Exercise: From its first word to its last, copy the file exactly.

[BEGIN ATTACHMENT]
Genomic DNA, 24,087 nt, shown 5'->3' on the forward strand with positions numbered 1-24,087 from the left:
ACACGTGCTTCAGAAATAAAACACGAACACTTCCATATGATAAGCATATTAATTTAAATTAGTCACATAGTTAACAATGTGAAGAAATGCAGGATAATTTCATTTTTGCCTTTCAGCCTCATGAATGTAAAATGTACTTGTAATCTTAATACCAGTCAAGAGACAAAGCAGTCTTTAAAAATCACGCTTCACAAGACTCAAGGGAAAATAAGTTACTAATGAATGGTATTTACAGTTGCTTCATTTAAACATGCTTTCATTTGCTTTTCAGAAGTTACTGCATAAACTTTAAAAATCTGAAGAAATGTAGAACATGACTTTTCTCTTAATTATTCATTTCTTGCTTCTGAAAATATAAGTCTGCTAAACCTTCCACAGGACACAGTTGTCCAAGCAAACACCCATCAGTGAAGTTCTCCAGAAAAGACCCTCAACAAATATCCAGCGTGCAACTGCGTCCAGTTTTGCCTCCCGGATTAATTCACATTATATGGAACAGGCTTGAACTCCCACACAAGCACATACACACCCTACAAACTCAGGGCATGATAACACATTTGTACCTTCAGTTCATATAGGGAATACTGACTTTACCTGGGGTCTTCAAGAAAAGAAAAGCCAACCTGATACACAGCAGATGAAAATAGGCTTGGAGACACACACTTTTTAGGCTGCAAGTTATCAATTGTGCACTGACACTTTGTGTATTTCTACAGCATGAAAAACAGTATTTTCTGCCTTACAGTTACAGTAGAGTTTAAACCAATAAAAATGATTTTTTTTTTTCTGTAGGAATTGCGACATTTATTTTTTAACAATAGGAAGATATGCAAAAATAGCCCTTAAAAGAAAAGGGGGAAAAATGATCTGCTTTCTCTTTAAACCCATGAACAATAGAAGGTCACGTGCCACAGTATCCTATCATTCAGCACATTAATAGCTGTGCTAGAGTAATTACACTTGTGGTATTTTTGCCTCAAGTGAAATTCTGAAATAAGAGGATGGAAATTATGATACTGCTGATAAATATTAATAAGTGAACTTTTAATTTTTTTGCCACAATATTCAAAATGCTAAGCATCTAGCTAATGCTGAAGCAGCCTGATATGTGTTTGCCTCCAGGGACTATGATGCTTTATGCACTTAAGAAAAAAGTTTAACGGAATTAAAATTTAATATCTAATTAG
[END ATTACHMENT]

Genomic DNA, 24,087 nt, shown 5'->3' on the forward strand with positions numbered 1-24,087 from the left:
ACACGTGCTTCAGAAATAAAACACGAACACTTCCATATGATAAGCATATTAATTTAAATTAGTCACATAGTTAACAATGTGAAGAAATGCAGGATAATTTCATTTTTGCCTTTCAGCCTCATGAATGTAAAATGTACTTGTAATCTTAATACCAGTCAAGAGACAAAGCAGTCTTTAAAAATCACGCTTCACAAGACTCAAGGGAAAATAAGTTACTAATGAATGGTATTTACAGTTGCTTCATTTAAACATGCTTTCATTTGCTTTTCAGAAGTTACTGCATAAACTTTAAAAATCTGAAGAAATGTAGAACATGACTTTTCTCTTAATTATTCATTTCTTGCTTCTGAAAATATAAGTCTGCTAAACCTTCCACAGGACACAGTTGTCCAAGCAAACACCCATCAGTGAAGTTCTCCAGAAAAGACCCTCAACAAATATCCAGCGTGCAACTGCGTCCAGTTTTGCCTCCCGGATTAATTCACATTATATGGAACAGGCTTGAACTCCCACACAAGCACATACACACCCTACAAACTCAGGGCATGATAACACATTTGTACCTTCAGTTCATATAGGGAATACTGACTTTACCTGGGGTCTTCAAGAAAAGAAAAGCCAACCTGATACACAGCAGATGAAAATAGGCTTGGAGACACACACTTTTTAGGCTGCAAGTTATCAATTGTGCACTGACACTTTGTGTATTTCTACAGCATGAAAAACAGTATTTTCTGCCTTACAGTTACAGTAGAGTTTAAACCAATAAAAATGATTTTTTTTTTTCTGTAGGAATTGCGACATTTATTTTTTAACAATAGGAAGATATGCAAAAATAGCCCTTAAAAGAAAAGGGGGAAAAATGATCTGCTTTCTCTTTAAACCCATGAACAATAGAAGGTCACGTGCCACAGTATCCTATCATTCAGCACATTAATAGCTGTGCTAGAGTAATTACACTTGTGGTATTTTTGCCTCAAGTGAAATTCTGAAATAAGAGGATGGAAATTATGATACTGCTGATAAATATTAATAAGTGAACTTTTAATTTTTTTGCCACAATATTCAAAATGCTAAGCATCTAGCTAATGCTGAAGCAGCCTGATATGTGTTTGCCTCCAGGGACTATGATGCTTTATGCACTTAAGAAAAAAGTTTAACGGAATTAAAATTTAATATCTAATTAG